In operation, the shingles may be applied over a standard roof sheathing 36 which has a building paper vapor barrier 37 fastened thereover in the conventional manner. A beginning strip 38 which is similar in construction to the connecting strip 28 is nailed in place and the shingles are applied thereover to put the first course of shingles along the lower edge of the roof. As these shingles are applied, their channel sections are fit in side-by-side relation as shown in FIGURE 3, and they are nailed in the upper portion thereof through nail holes which are preferably already provided in the shingles. Then the next course is fit on by sliding the connecting strips thereof underneath the holding strips 28 of the first course and construction continued until the entire roof is finished.

It will be appreciated that certain auxiliary structures may be needed to cover ridge lines, and simple sheets or other hardware may be utilized for this purpose. Preferably, these sheets will also contain suitable sealing mastic. In this connection, another advantage of the present invention resides in the use of relatively thin sheet material which can be easily cut with shears suitable for cutting sheeting, so that fabrication is also facilitated where peculiar shapes are required.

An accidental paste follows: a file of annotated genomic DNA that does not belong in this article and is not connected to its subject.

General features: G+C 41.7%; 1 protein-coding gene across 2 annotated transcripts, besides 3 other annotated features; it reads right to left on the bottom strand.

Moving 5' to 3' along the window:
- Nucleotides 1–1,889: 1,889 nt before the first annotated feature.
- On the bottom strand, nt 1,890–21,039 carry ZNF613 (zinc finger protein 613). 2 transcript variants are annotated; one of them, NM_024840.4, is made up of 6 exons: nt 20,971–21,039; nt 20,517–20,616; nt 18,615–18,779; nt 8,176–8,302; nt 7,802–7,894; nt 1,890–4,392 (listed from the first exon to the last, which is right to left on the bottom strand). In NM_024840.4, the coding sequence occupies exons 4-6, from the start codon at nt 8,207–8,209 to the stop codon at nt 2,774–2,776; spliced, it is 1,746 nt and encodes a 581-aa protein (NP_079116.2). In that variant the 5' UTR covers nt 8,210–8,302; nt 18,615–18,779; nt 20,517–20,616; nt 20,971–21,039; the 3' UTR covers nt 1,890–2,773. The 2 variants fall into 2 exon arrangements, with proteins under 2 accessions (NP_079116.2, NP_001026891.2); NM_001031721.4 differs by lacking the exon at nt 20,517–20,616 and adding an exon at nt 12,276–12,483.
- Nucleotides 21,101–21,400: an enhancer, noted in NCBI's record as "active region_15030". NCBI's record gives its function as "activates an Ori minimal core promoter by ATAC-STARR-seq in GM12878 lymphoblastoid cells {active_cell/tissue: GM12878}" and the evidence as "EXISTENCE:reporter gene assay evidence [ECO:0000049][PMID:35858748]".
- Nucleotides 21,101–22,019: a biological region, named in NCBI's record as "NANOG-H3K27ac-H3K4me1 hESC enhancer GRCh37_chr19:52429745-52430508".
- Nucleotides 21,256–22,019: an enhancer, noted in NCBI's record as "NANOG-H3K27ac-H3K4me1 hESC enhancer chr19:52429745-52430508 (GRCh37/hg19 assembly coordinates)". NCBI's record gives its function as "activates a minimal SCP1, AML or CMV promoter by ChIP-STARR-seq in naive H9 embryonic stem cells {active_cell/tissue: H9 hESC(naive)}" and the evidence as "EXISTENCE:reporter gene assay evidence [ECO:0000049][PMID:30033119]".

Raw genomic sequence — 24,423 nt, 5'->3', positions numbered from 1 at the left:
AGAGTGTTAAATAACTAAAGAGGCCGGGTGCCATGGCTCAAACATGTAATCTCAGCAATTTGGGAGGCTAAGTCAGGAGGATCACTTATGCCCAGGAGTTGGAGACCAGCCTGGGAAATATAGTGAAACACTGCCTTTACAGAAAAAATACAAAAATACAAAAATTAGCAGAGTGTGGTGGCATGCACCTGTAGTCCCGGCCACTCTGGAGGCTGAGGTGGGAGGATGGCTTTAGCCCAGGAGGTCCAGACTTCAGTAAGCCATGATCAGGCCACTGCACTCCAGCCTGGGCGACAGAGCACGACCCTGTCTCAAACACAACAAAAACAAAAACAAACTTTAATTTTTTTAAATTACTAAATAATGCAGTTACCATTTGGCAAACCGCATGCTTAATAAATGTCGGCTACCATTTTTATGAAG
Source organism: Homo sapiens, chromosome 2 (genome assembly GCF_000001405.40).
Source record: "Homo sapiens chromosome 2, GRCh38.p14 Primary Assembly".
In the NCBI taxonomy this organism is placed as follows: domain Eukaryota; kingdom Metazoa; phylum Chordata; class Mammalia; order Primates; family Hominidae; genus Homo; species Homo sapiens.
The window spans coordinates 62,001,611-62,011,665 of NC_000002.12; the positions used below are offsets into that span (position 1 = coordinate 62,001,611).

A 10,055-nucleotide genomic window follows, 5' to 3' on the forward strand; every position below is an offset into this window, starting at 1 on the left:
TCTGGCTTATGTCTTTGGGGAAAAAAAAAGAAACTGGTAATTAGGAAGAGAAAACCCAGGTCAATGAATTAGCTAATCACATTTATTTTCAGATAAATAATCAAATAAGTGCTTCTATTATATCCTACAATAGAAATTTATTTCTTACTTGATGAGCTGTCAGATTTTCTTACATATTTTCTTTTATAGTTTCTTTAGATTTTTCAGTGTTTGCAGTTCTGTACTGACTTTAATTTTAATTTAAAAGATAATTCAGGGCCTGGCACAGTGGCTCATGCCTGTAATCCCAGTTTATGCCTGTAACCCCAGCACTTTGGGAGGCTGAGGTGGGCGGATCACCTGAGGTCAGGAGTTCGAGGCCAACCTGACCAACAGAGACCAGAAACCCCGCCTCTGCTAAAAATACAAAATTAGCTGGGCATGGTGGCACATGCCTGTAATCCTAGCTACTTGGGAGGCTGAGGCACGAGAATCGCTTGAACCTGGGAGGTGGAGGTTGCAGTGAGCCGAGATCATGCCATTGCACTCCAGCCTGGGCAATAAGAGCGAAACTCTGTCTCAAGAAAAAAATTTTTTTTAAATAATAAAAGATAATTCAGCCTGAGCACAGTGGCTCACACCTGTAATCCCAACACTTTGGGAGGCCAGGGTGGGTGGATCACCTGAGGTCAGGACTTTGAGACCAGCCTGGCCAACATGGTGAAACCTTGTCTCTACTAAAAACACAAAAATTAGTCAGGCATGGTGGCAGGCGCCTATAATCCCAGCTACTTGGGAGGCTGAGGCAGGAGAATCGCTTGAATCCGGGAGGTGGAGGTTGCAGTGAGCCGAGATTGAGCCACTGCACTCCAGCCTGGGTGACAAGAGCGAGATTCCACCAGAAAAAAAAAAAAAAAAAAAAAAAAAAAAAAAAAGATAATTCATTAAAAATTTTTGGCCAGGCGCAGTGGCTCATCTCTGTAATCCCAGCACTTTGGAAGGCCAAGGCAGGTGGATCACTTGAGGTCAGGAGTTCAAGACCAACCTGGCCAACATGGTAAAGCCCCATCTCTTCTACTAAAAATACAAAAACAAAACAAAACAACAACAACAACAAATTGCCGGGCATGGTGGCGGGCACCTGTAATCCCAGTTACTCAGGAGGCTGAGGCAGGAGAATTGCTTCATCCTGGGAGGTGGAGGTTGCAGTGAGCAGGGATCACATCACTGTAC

It will be appreciated that the shingles could be placed in regular. courses and tiers with the U-shaped grooves being in registry on adjacent tiers, if desired. To permit such an arrangement, the bent section 31 is' cut away over the channel section to provide a recess 40 for the reception of the channel section of the shingle in the next higher tier. It is important to note, however, that the remaining portion of the strip 28 is not removed so that it will act as a stop to any water forced up the channel by wind or the like. It is preferred to arrange the shingles in a staggered construction as shown in FIGURE 1 in order to achieve the desired shake appearance. A recess or U-shaped cutaway 39 is centrally located in the bent section 31 and is adapted to receive and properly center a U-shaped channel of the next coursewhen the shingles as applied in this configuration. Other variations in design may be provided as will be apparent to those skilled in the art.

As indicated above, the sheeting is preferably aluminum and it may be anodized or otherwise treated to give a permanent color in a wood shade or be painted a.

wood color as desired. In addition, the facing of the sheet may be easily stipled and provided with grooves, 41 to materials together. Such compositions are readily available and well-known in the building trades.

From the foregoing description, it is seen that I have provided an improved metal roofing structure which is similar in appearance to known attractive wood structures and which may be formed to simulate a Hollywood shake, yet which is simple and inexpensive to construct and absolute reliable in use. In addition, the structure is light in weight and easily installed.

What is claimed is: